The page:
“Naledi stole my heart
the day I met her.”
Debra Stevens and her husband Scott Jackson have been trekking to Africa since 2000. Over the years, they fell in love with the villagers and wildlife.
But it was on a visit to Abu Camp in Botswana in 2013, when Debra met a 6-month-old orphaned elephant named Naledi, that her life changed. The connection between them was instantaneous and a lifelong bond was formed.
The baby elephant’s mother had died when Naledi was only 6 weeks old. A 50-year-old female elephant began lactating to try to keep the baby alive, but sadly, this wasn’t enough. Ultimately handlers from Abu Camp saved her life by removing her from the herd to be cared for full-time by humans. They named her Naledi and raised her until she was independent enough to reintroduce her to the herd. Handlers stayed by her side in the wild, always ready with a bottle of milk, because she wasn’t yet weaned.
Debra met Naledi just before she was returned to the herd and over the next few years returned to Botswana often from her home in Texas. Without fail, Naledi still would still run to greet Debra every time she arrived. As she spent more time with Naledi, Debra learned how entrancing elephants are as a species. They have such a strong need for love and connection to community. In fact, they simply can’t live without it. An orphaned elephant can die from grief without attachment to a “family”, whether that’s other herd members or humans.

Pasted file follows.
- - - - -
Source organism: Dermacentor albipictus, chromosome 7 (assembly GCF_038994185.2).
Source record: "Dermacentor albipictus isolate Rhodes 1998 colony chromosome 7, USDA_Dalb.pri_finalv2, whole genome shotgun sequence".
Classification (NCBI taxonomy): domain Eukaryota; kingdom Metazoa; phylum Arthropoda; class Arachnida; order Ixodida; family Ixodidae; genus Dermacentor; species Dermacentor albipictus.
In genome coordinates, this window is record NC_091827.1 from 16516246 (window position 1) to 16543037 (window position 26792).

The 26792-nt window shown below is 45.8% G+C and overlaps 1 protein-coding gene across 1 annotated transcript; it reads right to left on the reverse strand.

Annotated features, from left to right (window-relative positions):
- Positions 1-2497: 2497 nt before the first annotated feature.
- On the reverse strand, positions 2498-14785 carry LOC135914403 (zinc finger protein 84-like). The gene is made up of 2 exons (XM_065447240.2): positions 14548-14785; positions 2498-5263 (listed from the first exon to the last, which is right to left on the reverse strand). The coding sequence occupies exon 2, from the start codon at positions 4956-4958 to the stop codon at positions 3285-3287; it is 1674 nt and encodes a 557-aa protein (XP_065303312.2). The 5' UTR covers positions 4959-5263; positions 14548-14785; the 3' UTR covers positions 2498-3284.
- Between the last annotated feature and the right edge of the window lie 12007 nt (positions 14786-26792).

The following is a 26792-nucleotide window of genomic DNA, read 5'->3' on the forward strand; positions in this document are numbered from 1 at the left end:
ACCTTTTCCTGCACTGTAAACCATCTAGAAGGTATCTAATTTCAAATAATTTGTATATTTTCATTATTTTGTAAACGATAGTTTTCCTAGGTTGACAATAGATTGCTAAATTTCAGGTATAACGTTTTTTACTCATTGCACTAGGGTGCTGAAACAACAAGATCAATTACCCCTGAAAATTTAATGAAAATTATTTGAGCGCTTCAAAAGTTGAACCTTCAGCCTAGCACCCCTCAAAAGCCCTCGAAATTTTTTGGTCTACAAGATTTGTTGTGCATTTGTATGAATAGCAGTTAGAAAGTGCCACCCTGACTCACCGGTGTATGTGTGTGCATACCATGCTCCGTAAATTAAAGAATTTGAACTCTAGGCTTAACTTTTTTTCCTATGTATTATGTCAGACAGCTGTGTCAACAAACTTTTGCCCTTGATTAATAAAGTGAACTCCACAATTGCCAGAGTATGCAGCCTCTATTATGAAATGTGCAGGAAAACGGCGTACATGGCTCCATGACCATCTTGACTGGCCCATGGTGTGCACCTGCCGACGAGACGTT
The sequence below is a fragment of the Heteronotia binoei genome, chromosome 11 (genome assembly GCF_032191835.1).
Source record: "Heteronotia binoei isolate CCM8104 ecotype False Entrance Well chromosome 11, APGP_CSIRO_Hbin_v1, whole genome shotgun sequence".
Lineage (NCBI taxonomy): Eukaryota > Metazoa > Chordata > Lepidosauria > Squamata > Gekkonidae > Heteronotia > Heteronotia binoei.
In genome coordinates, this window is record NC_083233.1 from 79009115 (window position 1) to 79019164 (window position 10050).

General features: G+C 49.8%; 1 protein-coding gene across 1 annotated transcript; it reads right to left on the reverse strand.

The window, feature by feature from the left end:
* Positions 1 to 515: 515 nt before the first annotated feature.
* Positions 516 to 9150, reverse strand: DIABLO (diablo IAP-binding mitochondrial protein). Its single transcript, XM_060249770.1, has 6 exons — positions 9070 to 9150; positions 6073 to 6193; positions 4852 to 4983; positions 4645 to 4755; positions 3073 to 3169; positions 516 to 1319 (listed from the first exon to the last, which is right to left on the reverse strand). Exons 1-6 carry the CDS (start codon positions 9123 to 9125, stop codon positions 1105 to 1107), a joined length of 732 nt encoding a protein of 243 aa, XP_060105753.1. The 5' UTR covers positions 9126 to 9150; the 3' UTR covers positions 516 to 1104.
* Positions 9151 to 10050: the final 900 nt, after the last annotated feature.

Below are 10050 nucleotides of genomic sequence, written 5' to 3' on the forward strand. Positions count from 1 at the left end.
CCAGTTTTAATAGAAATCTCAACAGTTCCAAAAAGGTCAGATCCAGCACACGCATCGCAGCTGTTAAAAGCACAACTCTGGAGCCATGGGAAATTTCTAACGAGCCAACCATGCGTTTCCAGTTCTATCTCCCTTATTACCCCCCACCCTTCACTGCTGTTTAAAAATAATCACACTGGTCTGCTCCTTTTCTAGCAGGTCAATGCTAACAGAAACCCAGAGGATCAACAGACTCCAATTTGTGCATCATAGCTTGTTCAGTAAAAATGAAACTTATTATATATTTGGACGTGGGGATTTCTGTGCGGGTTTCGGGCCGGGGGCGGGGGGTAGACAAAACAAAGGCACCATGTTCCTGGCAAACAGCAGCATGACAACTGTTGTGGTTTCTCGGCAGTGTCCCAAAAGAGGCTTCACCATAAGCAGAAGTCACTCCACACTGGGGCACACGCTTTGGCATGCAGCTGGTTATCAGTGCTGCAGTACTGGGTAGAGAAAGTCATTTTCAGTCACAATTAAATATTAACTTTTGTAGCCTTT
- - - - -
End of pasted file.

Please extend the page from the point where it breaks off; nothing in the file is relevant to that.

It was in 2017 that Bee, then an elephant handler at Abu Camp who had worked to save Naledi, decided there needed to be a place dedicated to rescuing orphaned and abandoned babies in Botswana. He brought the idea to his good friends and fellow elephant lovers, Debra and Scott. This led the three of them to co-found the non-profit Elephant Havens Wildlife Foundation and build the only sanctuary of its kind in Botswana. This is a mission that was truly founded by love for elephants by the three of them.